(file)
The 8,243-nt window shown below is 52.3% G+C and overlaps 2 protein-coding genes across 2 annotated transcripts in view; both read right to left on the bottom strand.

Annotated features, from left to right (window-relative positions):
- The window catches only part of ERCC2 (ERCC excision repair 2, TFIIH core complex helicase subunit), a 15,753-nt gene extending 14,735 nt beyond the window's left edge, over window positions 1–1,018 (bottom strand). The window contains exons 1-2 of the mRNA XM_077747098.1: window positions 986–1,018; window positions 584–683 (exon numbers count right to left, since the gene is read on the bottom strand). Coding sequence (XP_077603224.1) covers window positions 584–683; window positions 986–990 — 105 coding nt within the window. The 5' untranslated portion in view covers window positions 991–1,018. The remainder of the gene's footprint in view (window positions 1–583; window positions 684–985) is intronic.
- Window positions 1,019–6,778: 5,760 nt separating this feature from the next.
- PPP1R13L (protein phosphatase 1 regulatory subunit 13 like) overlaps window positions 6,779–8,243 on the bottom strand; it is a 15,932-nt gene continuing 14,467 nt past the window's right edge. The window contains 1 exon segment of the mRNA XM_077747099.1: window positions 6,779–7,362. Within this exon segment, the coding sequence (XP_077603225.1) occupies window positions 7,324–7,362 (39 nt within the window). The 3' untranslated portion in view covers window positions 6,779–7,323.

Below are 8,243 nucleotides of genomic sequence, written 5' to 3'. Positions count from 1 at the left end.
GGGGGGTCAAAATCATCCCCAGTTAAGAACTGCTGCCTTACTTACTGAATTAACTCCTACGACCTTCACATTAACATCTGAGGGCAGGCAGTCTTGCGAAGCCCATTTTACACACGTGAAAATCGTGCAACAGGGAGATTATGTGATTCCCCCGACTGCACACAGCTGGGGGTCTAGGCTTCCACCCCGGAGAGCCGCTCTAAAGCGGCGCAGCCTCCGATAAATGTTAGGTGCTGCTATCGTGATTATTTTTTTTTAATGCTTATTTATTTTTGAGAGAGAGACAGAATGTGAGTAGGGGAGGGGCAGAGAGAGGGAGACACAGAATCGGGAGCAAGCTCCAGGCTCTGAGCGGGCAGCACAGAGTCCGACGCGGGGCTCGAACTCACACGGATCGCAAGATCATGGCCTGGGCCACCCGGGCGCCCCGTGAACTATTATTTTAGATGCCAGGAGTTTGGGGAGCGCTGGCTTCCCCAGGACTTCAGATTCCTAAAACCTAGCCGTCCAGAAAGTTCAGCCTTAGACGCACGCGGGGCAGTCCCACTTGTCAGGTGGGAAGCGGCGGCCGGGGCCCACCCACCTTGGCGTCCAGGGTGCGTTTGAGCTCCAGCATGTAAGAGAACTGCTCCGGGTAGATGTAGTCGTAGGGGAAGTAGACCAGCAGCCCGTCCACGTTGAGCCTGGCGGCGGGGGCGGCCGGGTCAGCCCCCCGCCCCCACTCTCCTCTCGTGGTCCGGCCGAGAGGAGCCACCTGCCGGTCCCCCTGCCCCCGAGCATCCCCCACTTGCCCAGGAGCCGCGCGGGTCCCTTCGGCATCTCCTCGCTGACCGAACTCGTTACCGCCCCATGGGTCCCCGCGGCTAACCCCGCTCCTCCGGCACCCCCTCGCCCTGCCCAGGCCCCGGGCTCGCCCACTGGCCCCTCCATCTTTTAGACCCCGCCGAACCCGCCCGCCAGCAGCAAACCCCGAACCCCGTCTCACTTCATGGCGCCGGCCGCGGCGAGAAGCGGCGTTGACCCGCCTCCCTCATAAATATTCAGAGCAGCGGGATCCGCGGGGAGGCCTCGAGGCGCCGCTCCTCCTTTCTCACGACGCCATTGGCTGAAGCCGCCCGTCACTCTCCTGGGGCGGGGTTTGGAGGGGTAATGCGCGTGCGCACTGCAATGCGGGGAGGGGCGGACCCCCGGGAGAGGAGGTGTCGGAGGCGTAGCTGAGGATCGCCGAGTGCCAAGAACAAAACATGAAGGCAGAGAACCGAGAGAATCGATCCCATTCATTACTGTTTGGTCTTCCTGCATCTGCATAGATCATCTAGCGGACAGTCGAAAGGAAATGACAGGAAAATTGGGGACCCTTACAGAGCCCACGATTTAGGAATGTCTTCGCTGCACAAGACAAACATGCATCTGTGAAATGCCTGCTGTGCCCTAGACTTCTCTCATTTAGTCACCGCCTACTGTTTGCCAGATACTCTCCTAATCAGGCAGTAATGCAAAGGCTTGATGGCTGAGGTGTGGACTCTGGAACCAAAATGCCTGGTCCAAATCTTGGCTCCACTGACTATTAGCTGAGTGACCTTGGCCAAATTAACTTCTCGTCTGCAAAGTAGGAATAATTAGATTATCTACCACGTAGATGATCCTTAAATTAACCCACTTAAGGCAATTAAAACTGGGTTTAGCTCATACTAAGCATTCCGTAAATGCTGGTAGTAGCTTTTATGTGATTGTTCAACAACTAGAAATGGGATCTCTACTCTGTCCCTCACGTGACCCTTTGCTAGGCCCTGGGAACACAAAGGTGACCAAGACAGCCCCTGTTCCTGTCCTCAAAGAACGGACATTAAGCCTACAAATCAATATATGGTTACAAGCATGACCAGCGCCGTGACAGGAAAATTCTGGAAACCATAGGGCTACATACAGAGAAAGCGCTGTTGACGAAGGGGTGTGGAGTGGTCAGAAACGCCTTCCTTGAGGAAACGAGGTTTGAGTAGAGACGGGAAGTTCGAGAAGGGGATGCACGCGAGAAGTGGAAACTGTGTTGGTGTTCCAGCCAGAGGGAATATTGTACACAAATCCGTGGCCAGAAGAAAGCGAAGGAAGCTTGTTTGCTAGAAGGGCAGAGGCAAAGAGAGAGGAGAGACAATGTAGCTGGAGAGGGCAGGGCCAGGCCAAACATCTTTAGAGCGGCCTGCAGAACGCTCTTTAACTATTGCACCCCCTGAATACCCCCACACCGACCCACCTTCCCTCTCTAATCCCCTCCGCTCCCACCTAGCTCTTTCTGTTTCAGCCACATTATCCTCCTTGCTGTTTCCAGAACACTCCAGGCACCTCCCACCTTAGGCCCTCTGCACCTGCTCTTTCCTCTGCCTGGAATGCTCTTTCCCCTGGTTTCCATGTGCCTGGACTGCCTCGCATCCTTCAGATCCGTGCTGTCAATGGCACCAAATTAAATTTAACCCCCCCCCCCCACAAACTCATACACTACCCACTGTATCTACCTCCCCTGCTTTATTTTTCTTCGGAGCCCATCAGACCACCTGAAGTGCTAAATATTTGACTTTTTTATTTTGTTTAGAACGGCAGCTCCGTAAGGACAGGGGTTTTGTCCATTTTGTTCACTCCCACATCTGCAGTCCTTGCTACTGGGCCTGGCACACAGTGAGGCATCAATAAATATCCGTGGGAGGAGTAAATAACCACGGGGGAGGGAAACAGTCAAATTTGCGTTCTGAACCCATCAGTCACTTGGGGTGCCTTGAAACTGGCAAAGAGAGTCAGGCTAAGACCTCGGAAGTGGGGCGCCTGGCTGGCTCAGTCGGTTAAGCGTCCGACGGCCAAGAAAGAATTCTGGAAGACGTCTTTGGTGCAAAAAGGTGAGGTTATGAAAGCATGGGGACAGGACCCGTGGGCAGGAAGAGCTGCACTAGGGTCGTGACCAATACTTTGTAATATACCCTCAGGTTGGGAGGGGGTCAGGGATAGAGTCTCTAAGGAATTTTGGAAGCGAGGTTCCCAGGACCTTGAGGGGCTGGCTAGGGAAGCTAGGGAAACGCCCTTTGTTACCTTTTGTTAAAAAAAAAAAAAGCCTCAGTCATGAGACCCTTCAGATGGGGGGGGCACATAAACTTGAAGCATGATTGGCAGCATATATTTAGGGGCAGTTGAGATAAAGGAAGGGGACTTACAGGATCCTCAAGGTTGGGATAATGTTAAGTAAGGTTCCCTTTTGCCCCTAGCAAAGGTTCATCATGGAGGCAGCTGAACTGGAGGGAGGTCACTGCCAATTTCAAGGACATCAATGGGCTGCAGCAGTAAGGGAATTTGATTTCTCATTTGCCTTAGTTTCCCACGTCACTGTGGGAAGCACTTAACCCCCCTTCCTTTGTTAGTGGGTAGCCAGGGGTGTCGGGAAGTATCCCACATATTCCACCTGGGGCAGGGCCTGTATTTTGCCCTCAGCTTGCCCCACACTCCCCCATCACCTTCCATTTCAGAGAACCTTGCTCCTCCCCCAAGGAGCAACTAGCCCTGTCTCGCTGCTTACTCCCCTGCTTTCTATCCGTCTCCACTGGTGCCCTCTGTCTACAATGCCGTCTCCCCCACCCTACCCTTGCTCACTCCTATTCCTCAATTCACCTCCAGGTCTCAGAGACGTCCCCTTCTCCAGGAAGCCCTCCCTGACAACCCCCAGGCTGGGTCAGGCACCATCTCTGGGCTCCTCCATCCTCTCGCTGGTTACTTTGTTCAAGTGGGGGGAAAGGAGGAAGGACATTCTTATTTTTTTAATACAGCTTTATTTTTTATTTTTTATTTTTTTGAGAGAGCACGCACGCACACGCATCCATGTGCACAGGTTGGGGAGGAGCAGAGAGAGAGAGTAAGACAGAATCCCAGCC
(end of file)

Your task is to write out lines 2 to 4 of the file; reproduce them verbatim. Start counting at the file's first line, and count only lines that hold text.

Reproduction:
Annotated features, from left to right (window-relative positions):
- The window catches only part of ERCC2 (ERCC excision repair 2, TFIIH core complex helicase subunit), a 15,753-nt gene extending 14,735 nt beyond the window's left edge, over window positions 1–1,018 (bottom strand). The window contains exons 1-2 of the mRNA XM_077747098.1: window positions 986–1,018; window positions 584–683 (exon numbers count right to left, since the gene is read on the bottom strand). Coding sequence (XP_077603224.1) covers window positions 584–683; window positions 986–990 — 105 coding nt within the window. The 5' untranslated portion in view covers window positions 991–1,018. The remainder of the gene's footprint in view (window positions 1–583; window positions 684–985) is intronic.
- Window positions 1,019–6,778: 5,760 nt separating this feature from the next.